Additional Examples: Other examples show genes or gene variations that encourage against addiction by making an animal or person feel sick from an addictive substance, having a lower risk of becoming dependent or creating a similar condition that would ward against addiction.

The University of Pennsylvania Health System provides a deeper explanation. It notes that there is not one sole gene that creates an addiction, but instead says, “We believe that multiple genes play a role in the transmission of addiction from one generation to another. It is called Polygenic inheritance.”

Is there a consensus on the genetics of addiction?

Most addiction professionals do believe genetics are a factor in addiction, but similar to the idea that addiction is a disease, not all agree that they have such a prominent role. Even the National Institute on Alcohol Abuse and Alcoholism says, “Studies of specific families have not proven a genetic contribution.”

Professor of developmental psychology and neuroscience, Marc Lewis, PhD, says, “There is simply no gene or combination of genes that is linked with addiction as a trait.”

He does concede that genes are a part of the addiction equation, but he adds that, “the genes that are correlated with addiction are genes for traits like impulsivity. And even these correlations are often weak or inconsistent.” Further, he notes that these predispositions are not necessarily connected to just addiction, but instead to numerous experimentations or problems.

In addition, Lewis says that “brains rewire themselves with experience…these brain patterns were not preformed in the womb: they emerged over time.”

He agrees that there is a link between genetics and addiction, but that many other factors, both biological and environmental, come into play. In his article, he gives the example of a man who came from a family where both parents were continuously addicted to substances, yet the man never once tried drugs himself because he was afraid to do so.

Nonetheless, a common thread between viewpoints seems to be that a person is considered addicted when he is either unable or unwilling to stop using the substance. He continues to use the substance even when it is causing consequences in his life – he may or may not be aware of this cause and effect relationship.

Co-Occurring Disorders

Another important potential contributor to addiction is a mental disorder, which when present along with addiction is called one of the following:

A co-occurring disorder

A dual diagnosis


Having a mental disorder puts you more at risk of substance abuse or addiction. At the same time, the addiction can make your mental disorder worse and even cause new ones.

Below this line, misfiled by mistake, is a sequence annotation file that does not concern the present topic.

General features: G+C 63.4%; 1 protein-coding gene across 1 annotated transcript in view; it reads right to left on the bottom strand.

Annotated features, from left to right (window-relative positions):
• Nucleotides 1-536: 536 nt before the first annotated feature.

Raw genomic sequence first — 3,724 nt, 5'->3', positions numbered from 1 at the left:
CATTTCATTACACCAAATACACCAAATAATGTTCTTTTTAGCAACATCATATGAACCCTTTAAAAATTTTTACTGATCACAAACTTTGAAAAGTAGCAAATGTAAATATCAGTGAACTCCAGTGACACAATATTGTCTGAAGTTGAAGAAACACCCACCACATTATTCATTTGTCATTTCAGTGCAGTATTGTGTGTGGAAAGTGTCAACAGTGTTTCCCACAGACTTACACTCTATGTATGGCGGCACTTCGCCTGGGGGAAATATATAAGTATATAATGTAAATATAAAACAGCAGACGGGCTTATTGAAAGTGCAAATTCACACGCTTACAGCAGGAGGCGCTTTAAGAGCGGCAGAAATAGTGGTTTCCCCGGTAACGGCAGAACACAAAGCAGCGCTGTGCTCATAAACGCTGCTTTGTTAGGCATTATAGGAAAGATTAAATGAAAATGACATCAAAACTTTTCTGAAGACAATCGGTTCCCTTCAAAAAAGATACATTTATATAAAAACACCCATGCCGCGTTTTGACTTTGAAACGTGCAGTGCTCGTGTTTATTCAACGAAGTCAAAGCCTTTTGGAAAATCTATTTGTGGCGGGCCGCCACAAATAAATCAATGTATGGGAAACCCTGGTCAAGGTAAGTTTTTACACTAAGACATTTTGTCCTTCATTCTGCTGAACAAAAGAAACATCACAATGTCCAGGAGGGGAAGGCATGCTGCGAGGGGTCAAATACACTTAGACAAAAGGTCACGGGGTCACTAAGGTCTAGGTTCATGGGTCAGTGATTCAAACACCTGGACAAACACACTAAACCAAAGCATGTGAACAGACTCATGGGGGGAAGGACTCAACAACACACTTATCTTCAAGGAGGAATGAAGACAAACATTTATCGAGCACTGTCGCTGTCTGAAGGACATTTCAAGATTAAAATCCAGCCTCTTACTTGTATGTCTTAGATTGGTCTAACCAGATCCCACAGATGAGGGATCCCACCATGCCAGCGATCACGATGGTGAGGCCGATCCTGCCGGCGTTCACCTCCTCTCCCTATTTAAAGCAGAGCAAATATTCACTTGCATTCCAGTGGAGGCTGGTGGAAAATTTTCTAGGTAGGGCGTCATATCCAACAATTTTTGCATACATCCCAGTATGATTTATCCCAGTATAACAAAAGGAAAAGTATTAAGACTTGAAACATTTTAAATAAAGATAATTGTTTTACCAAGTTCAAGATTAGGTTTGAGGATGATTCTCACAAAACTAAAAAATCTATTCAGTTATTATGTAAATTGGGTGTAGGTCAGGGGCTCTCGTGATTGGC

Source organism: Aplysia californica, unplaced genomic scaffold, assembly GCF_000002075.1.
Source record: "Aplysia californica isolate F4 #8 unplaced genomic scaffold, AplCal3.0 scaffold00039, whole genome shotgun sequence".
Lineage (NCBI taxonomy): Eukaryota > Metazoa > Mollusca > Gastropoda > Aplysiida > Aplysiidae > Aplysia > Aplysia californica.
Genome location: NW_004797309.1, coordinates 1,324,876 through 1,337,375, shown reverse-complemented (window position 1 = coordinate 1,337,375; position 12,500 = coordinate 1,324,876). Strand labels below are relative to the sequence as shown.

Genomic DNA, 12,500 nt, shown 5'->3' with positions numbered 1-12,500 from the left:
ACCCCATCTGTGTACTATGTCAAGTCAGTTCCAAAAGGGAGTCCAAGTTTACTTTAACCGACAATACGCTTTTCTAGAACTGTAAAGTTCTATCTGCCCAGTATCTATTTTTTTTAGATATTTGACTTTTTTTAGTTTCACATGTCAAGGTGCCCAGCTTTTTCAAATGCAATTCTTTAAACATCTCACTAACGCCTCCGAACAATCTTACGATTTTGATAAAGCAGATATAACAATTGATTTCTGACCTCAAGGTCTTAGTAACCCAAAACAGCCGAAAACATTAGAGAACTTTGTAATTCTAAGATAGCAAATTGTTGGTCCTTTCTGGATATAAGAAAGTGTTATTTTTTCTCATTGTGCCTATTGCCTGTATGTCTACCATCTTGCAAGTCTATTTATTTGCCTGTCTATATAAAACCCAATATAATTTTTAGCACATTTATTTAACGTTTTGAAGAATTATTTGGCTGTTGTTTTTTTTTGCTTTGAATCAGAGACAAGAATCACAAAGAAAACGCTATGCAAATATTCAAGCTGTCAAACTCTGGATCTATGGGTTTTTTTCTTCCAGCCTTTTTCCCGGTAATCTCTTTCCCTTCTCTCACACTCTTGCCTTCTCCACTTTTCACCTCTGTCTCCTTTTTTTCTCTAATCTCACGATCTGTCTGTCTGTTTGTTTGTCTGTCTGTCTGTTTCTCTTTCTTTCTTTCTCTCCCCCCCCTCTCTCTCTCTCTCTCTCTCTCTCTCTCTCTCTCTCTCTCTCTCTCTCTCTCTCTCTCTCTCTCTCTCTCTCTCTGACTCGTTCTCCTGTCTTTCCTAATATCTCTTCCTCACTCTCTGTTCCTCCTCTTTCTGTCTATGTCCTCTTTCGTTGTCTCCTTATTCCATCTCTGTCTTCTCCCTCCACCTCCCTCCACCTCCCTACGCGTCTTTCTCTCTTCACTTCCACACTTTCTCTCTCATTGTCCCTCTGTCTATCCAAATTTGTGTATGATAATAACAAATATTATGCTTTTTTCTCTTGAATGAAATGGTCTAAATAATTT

Thomas G. Durham, PhD, LADC, explains that “most patients entering substance abuse treatment programs have symptoms of psychiatric illness at the time of admission.” Nonetheless, there are different kinds of cases, and one of the problems of addiction or a mental disorder does not always cause the other.

Personality and Behavioral Factors

There are also attributes about each individual that can help determine whether or not you become addicted. In the example by Marc Lewis where the man didn’t become addicted, the reason was at least in part because he was afraid to try drugs. It was his own decision not to do drugs that stopped an addiction.

In a similar way, various personality and behavioral traits, as well as coping skills and personal decisions, could play a role. For instance, a lack of social skills can contribute to addiction, while learning and using coping skills can ward against it. Also, some people are considered to have an addictive personality because of their personality traits, which lead them to various kinds of addictions.

While these kinds of traits come from inside yourself, they are also affected by environment and experiences, which shows how complex risk factors of addiction are.

Environmental Risk Factors

While many studies show a role of genetic factors in addiction, there is often much more to the equation. The environment and experiences you are exposed to are also able to boost your chances of developing an addiction. These factors include what you face:

In your home environment

In your wider neighborhood and community

In your school

Exposures in your early life play a particularly large role, in part because, “Addiction is a developmental disease – it typically begins in childhood or adolescence,” according to the National Institute on Drug Abuse.